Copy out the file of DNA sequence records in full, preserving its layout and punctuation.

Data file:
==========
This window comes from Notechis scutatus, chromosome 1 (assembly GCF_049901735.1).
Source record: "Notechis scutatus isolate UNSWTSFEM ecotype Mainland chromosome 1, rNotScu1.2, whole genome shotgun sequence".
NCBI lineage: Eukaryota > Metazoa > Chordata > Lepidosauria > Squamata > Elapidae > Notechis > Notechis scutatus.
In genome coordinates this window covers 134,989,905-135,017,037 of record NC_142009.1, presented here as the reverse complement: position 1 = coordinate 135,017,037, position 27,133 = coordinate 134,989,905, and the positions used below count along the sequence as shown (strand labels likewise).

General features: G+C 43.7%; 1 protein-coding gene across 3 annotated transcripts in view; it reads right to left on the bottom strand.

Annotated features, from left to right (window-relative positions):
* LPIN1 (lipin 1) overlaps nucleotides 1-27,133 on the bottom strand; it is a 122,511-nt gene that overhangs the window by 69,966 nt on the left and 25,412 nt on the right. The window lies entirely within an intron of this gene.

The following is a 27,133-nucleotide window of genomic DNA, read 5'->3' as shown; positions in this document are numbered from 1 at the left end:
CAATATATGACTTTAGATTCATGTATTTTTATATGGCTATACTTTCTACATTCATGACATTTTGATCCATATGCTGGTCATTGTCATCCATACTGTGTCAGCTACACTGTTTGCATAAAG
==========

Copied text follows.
This window comes from Notechis scutatus, chromosome 1 (assembly GCF_049901735.1).
Source record: "Notechis scutatus isolate UNSWTSFEM ecotype Mainland chromosome 1, rNotScu1.2, whole genome shotgun sequence".
NCBI lineage: Eukaryota > Metazoa > Chordata > Lepidosauria > Squamata > Elapidae > Notechis > Notechis scutatus.
In genome coordinates this window covers 134,989,905-135,017,037 of record NC_142009.1, presented here as the reverse complement: position 1 = coordinate 135,017,037, position 27,133 = coordinate 134,989,905, and the positions used below count along the sequence as shown (strand labels likewise).

General features: G+C 43.7%; 1 protein-coding gene across 3 annotated transcripts in view; it reads right to left on the bottom strand.

Annotated features, from left to right (window-relative positions):
* LPIN1 (lipin 1) overlaps nucleotides 1-27,133 on the bottom strand; it is a 122,511-nt gene that overhangs the window by 69,966 nt on the left and 25,412 nt on the right. The window lies entirely within an intron of this gene.

The following is a 27,133-nucleotide window of genomic DNA, read 5'->3' as shown; positions in this document are numbered from 1 at the left end:
CAATATATGACTTTAGATTCATGTATTTTTATATGGCTATACTTTCTACATTCATGACATTTTGATCCATATGCTGGTCATTGTCATCCATACTGTGTCAGCTACACTGTTTGCATAAAG